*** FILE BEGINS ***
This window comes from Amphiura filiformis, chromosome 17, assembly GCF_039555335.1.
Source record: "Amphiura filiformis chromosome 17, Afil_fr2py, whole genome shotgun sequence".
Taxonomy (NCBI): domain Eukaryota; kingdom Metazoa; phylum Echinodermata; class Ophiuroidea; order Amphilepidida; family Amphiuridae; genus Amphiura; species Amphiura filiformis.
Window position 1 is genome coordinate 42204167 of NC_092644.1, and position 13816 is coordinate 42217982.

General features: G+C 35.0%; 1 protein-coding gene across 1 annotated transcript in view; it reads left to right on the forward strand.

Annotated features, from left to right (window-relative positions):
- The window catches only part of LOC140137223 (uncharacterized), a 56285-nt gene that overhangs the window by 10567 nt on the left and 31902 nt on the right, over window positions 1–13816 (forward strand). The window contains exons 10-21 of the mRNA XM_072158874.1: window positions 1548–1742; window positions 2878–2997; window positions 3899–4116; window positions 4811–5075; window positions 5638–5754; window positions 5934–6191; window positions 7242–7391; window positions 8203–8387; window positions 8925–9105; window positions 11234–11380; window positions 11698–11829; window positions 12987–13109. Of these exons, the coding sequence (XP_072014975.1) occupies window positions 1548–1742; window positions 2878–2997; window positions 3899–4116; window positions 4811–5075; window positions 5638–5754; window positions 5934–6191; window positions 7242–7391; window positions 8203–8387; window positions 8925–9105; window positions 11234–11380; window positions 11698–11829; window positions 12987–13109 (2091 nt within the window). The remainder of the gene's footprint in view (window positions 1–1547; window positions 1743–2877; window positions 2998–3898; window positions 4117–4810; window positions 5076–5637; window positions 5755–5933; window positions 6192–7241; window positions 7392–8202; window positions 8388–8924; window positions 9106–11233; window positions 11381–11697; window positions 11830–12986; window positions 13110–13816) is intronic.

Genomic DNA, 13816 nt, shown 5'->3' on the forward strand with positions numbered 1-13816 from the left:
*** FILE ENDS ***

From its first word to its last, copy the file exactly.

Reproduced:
This window comes from Amphiura filiformis, chromosome 17, assembly GCF_039555335.1.
Source record: "Amphiura filiformis chromosome 17, Afil_fr2py, whole genome shotgun sequence".
Taxonomy (NCBI): domain Eukaryota; kingdom Metazoa; phylum Echinodermata; class Ophiuroidea; order Amphilepidida; family Amphiuridae; genus Amphiura; species Amphiura filiformis.
Window position 1 is genome coordinate 42204167 of NC_092644.1, and position 13816 is coordinate 42217982.

General features: G+C 35.0%; 1 protein-coding gene across 1 annotated transcript in view; it reads left to right on the forward strand.

Annotated features, from left to right (window-relative positions):
- The window catches only part of LOC140137223 (uncharacterized), a 56285-nt gene that overhangs the window by 10567 nt on the left and 31902 nt on the right, over window positions 1–13816 (forward strand). The window contains exons 10-21 of the mRNA XM_072158874.1: window positions 1548–1742; window positions 2878–2997; window positions 3899–4116; window positions 4811–5075; window positions 5638–5754; window positions 5934–6191; window positions 7242–7391; window positions 8203–8387; window positions 8925–9105; window positions 11234–11380; window positions 11698–11829; window positions 12987–13109. Of these exons, the coding sequence (XP_072014975.1) occupies window positions 1548–1742; window positions 2878–2997; window positions 3899–4116; window positions 4811–5075; window positions 5638–5754; window positions 5934–6191; window positions 7242–7391; window positions 8203–8387; window positions 8925–9105; window positions 11234–11380; window positions 11698–11829; window positions 12987–13109 (2091 nt within the window). The remainder of the gene's footprint in view (window positions 1–1547; window positions 1743–2877; window positions 2998–3898; window positions 4117–4810; window positions 5076–5637; window positions 5755–5933; window positions 6192–7241; window positions 7392–8202; window positions 8388–8924; window positions 9106–11233; window positions 11381–11697; window positions 11830–12986; window positions 13110–13816) is intronic.

Genomic DNA, 13816 nt, shown 5'->3' on the forward strand with positions numbered 1-13816 from the left: